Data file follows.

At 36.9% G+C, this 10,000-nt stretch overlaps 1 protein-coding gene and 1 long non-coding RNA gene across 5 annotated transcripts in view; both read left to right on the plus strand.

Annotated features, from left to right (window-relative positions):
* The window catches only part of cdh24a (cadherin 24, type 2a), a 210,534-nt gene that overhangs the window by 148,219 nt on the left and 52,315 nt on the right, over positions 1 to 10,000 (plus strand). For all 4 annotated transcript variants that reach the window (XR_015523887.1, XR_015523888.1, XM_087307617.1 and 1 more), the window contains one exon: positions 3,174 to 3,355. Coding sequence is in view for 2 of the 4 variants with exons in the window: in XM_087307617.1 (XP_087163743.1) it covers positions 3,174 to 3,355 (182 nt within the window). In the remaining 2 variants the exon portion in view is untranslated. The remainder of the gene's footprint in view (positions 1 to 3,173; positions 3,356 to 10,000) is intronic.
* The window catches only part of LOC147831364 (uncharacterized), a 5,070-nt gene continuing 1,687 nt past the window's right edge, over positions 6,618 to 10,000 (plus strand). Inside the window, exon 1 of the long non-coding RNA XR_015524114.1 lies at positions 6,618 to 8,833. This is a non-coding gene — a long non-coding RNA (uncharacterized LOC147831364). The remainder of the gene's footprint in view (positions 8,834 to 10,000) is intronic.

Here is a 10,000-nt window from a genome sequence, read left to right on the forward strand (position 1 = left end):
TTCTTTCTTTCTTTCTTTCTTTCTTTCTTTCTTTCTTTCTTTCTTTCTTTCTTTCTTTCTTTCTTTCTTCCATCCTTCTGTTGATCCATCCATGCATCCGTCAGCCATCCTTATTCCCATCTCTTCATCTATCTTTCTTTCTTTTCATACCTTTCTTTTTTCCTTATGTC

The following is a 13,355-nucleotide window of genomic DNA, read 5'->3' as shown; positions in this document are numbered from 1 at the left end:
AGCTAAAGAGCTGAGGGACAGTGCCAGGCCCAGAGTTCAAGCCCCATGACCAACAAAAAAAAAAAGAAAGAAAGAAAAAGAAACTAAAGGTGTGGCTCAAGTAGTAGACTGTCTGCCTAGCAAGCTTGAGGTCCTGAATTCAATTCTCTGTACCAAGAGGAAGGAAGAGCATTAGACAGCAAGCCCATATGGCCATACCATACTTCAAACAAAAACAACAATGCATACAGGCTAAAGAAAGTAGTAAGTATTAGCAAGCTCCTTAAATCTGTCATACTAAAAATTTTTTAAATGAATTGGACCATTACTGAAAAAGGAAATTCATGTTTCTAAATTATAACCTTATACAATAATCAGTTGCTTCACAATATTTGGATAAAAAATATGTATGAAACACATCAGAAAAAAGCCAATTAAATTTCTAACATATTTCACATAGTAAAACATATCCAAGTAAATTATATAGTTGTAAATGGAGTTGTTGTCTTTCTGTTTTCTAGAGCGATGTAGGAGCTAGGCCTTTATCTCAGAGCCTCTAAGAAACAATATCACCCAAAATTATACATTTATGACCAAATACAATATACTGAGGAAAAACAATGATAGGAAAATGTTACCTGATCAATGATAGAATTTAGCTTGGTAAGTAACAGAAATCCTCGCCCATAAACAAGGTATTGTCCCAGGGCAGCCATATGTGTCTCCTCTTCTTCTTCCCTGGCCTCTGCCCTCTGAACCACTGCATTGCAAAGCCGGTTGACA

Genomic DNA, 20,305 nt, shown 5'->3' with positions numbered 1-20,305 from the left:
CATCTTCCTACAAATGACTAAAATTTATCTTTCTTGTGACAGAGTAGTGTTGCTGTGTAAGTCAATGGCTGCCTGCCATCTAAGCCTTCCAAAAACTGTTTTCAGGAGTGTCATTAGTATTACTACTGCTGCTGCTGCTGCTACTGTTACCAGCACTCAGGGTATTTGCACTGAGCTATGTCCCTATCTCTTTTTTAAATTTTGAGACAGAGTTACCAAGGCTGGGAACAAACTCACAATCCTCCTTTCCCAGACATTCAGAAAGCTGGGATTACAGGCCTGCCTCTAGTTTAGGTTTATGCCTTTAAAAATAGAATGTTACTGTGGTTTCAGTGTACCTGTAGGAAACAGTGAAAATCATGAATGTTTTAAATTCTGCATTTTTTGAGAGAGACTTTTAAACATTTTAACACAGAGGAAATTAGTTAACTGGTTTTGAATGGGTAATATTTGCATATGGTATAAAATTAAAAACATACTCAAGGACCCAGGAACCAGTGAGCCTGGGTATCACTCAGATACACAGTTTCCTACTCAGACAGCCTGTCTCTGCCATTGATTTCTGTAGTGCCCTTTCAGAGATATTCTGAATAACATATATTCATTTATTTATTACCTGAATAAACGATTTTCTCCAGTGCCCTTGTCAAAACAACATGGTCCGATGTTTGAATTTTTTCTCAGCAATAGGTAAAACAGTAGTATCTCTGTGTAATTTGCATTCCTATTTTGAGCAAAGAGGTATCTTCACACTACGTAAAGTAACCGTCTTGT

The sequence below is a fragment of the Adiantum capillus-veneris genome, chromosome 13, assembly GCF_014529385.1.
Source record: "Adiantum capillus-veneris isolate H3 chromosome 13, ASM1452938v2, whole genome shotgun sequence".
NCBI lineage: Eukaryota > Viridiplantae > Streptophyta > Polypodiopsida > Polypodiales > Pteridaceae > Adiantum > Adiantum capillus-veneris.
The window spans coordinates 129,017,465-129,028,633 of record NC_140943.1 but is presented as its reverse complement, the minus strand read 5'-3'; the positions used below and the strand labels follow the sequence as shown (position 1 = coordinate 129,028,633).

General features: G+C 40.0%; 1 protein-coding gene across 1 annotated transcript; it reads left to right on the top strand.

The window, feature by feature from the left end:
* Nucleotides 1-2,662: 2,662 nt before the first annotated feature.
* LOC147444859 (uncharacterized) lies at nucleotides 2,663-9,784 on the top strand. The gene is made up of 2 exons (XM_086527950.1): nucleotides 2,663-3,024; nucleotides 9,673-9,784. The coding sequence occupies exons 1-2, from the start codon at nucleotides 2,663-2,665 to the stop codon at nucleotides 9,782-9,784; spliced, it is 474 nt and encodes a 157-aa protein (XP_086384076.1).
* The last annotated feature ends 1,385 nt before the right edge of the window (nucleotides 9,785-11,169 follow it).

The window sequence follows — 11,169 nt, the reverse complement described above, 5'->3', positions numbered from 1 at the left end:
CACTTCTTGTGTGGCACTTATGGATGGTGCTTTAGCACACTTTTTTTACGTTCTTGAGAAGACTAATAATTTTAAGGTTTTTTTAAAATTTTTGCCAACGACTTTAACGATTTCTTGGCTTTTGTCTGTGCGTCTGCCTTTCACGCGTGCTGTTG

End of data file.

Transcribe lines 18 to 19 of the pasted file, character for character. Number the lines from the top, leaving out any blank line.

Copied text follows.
* LOC147444859 (uncharacterized) lies at nucleotides 2,663-9,784 on the top strand. The gene is made up of 2 exons (XM_086527950.1): nucleotides 2,663-3,024; nucleotides 9,673-9,784. The coding sequence occupies exons 1-2, from the start codon at nucleotides 2,663-2,665 to the stop codon at nucleotides 9,782-9,784; spliced, it is 474 nt and encodes a 157-aa protein (XP_086384076.1).
* The last annotated feature ends 1,385 nt before the right edge of the window (nucleotides 9,785-11,169 follow it).